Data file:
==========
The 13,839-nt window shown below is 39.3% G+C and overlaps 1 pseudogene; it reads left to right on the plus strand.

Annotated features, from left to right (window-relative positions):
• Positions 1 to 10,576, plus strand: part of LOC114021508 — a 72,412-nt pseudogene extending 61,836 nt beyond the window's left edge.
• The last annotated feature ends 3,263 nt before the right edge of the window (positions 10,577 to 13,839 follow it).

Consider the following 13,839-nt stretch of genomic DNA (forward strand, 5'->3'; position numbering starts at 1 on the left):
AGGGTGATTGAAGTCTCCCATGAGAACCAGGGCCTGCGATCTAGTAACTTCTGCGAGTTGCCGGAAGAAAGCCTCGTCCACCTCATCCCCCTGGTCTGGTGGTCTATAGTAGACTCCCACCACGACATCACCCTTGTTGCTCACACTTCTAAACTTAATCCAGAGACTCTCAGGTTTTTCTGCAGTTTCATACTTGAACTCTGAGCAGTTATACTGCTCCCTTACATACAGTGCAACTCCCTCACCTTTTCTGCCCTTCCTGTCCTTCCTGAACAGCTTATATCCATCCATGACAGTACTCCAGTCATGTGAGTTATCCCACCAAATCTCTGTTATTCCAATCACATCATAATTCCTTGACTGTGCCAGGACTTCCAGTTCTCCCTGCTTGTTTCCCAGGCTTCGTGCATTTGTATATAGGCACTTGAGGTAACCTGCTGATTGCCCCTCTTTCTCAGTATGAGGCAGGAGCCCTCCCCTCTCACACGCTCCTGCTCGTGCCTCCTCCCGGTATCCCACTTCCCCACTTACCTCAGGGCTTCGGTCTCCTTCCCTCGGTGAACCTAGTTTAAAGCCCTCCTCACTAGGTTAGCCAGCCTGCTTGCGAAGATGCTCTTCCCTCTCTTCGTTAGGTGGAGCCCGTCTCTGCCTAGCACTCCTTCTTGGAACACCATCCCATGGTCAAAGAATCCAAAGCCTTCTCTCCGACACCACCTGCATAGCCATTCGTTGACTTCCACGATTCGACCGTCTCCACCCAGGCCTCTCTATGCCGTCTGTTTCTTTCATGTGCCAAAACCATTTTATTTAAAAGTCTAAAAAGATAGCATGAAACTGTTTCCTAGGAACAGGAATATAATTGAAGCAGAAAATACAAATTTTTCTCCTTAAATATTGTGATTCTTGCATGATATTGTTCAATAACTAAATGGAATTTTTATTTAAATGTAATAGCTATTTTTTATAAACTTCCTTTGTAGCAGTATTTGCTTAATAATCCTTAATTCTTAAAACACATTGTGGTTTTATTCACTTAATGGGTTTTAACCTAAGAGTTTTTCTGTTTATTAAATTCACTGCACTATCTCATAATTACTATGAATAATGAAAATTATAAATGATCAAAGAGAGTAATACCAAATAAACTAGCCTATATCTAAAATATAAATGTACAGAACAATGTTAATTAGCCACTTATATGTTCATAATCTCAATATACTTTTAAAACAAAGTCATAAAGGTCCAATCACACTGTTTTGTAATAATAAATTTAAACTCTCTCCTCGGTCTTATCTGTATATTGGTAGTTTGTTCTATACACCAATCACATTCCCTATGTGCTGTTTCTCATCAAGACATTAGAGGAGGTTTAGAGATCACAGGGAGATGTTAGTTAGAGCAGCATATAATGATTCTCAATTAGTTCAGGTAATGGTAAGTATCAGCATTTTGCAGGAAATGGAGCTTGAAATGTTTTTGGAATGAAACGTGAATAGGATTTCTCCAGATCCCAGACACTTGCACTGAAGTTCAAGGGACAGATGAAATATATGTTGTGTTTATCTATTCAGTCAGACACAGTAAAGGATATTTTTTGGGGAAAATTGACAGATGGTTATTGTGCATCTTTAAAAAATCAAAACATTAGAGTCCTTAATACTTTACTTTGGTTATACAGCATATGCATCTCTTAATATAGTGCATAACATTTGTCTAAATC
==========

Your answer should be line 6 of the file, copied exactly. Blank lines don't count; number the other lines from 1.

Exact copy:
AGGGTGATTGAAGTCTCCCATGAGAACCAGGGCCTGCGATCTAGTAACTTCTGCGAGTTGCCGGAAGAAAGCCTCGTCCACCTCATCCCCCTGGTCTGGTGGTCTATAGTAGACTCCCACCACGACATCACCCTTGTTGCTCACACTTCTAAACTTAATCCAGAGACTCTCAGGTTTTTCTGCAGTTTCATACTTGAACTCTGAGCAGTTATACTGCTCCCTTACATACAGTGCAACTCCCTCACCTTTTCTGCCCTTCCTGTCCTTCCTGAACAGCTTATATCCATCCATGACAGTACTCCAGTCATGTGAGTTATCCCACCAAATCTCTGTTATTCCAATCACATCATAATTCCTTGACTGTGCCAGGACTTCCAGTTCTCCCTGCTTGTTTCCCAGGCTTCGTGCATTTGTATATAGGCACTTGAGGTAACCTGCTGATTGCCCCTCTTTCTCAGTATGAGGCAGGAGCCCTCCCCTCTCACACGCTCCTGCTCGTGCCTCCTCCCGGTATCCCACTTCCCCACTTACCTCAGGGCTTCGGTCTCCTTCCCTCGGTGAACCTAGTTTAAAGCCCTCCTCACTAGGTTAGCCAGCCTGCTTGCGAAGATGCTCTTCCCTCTCTTCGTTAGGTGGAGCCCGTCTCTGCCTAGCACTCCTTCTTGGAACACCATCCCATGGTCAAAGAATCCAAAGCCTTCTCTCCGACACCACCTGCATAGCCATTCGTTGACTTCCACGATTCGACCGTCTCCACCCAGGCCTCTCTATGCCGTCTGTTTCTTTCATGTGCCAAAACCATTTTATTTAAAAGTCTAAAAAGATAGCATGAAACTGTTTCCTAGGAACAGGAATATAATTGAAGCAGAAAATACAAATTTTTCTCCTTAAATATTGTGATTCTTGCATGATATTGTTCAATAACTAAATGGAATTTTTATTTAAATGTAATAGCTATTTTTTATAAACTTCCTTTGTAGCAGTATTTGCTTAATAATCCTTAATTCTTAAAACACATTGTGGTTTTATTCACTTAATGGGTTTTAACCTAAGAGTTTTTCTGTTTATTAAATTCACTGCACTATCTCATAATTACTATGAATAATGAAAATTATAAATGATCAAAGAGAGTAATACCAAATAAACTAGCCTATATCTAAAATATAAATGTACAGAACAATGTTAATTAGCCACTTATATGTTCATAATCTCAATATACTTTTAAAACAAAGTCATAAAGGTCCAATCACACTGTTTTGTAATAATAAATTTAAACTCTCTCCTCGGTCTTATCTGTATATTGGTAGTTTGTTCTATACACCAATCACATTCCCTATGTGCTGTTTCTCATCAAGACATTAGAGGAGGTTTAGAGATCACAGGGAGATGTTAGTTAGAGCAGCATATAATGATTCTCAATTAGTTCAGGTAATGGTAAGTATCAGCATTTTGCAGGAAATGGAGCTTGAAATGTTTTTGGAATGAAACGTGAATAGGATTTCTCCAGATCCCAGACACTTGCACTGAAGTTCAAGGGACAGATGAAATATATGTTGTGTTTATCTATTCAGTCAGACACAGTAAAGGATATTTTTTGGGGAAAATTGACAGATGGTTATTGTGCATCTTTAAAAAATCAAAACATTAGAGTCCTTAATACTTTACTTTGGTTATACAGCATATGCATCTCTTAATATAGTGCATAACATTTGTCTAAATC